Since the 1992 peace accords between rebels and the government, the northward flow of migrants has continued, spurred by the country's economic woes.

Today, about 20 percent of El Salvador's population lives in the United States. Family remittances of greenbacks totaled $1.9 billion in 2001 14 percent of this small Central American nation's gross domestic product, far surpassing the income generated from its leading exports.

Intipuca's economy relies almost entirely on remittances. Once a farming town, agriculture has declined over the years and jobs here, as in much of El Salvador, are scarce. Intipuca and its outlying areas have an estimated 15,000 residents. Roughly $2.5 million per year reaches townsfolk in family remittances.

The signs of these remittances are all over Intipuca, making a stark contrast with otherwise similar rural towns.

There are five money-transfer agencies in the town, a travel agency booking U.S.-bound flights and an Internet cafe. Intipuca is full of large, sturdy homes with brick facades and wrought-iron grille work, instead of dilapidated, wooden houses with tiled roofs. The streets are full of cars.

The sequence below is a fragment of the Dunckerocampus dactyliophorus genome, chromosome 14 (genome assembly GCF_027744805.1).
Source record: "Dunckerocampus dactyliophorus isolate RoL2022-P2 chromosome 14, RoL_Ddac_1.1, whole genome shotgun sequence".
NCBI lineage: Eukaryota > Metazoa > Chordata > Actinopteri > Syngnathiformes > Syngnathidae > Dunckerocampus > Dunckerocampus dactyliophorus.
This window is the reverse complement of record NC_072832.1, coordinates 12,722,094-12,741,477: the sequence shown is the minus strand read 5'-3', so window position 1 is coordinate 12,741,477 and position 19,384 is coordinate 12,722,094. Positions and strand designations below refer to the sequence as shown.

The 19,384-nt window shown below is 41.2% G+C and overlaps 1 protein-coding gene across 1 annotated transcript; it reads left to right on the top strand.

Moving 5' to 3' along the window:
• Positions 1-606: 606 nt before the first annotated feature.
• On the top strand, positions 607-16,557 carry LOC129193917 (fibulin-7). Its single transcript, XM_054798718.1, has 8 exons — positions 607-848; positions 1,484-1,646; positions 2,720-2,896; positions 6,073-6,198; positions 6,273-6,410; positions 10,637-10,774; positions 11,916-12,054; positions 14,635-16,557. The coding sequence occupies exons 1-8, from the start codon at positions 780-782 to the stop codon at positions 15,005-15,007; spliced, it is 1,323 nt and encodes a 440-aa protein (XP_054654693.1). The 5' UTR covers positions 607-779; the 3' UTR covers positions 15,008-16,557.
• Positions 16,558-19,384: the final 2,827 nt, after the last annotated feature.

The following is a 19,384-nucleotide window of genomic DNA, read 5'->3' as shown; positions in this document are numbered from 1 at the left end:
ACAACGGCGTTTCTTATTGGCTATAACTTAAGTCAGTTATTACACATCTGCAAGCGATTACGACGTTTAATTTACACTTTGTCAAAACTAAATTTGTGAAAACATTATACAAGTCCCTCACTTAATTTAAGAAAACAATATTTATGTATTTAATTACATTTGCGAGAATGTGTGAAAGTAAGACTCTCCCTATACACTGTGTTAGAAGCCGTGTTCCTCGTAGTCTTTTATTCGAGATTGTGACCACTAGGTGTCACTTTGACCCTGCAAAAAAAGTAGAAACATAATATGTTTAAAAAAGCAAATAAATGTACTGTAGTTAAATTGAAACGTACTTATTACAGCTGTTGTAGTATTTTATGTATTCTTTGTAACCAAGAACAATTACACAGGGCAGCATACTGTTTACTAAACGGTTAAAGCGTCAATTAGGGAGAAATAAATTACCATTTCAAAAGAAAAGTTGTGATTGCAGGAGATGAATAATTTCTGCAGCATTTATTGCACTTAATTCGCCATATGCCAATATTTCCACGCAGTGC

A sign at the town's entrance reads in English "Welcome to Intipuca City."

A Washington, D.C.-based association of Intipuca natives, called United for Intipuca, has raised about $1 million over the past decade, donating their hometown a soccer stadium and computers for classrooms.

The foundation works closely with the municipality and central government, pushing for and contributing to government projects benefiting the town.

This year, in the first days of the Feast of St. Nicolas, the vice president of El Salvador visited Intipuca and officially declared it a city, for fulfilling the highest level of infrastructure requirements.

"We owe it all to those who migrated to the north to work," said Intipuca Mayor Enrique Mendez. "This is a town that has always been poor, with few jobs. It is a rare family here that has no relatives living in the United States, sending money home."

But not all aspects of the massive migration have been positive. Along with better economic conditions comes the separation of families.

Since Intipuca has decades of experience with migration, many migrants were able to bring their families to the United States after legalizing their status. Still, some families are separated, and others lose touch permanently because of the distances involved.

Oscar Andrade has been living and working in the Washington area for nearly three years. He comes back once a year at the Feast of St. Nicolas to see his wife and 5-year-old son.

"I never liked the idea of Oscar's going," said his wife, Zulema. "But there is no work here, so we do this to be able to get ahead in life. All of my relatives have gone to the United States and have done really well."

Mr. Andrade hopes to move back to Intipuca with his savings and start a business in a few more years, and his wife says she trusts him wholly.

Yet in some cases, men have left Intipuca for the United States, promising to send checks and eventually send for their wives and children, only to start new lives and abandon their old ones.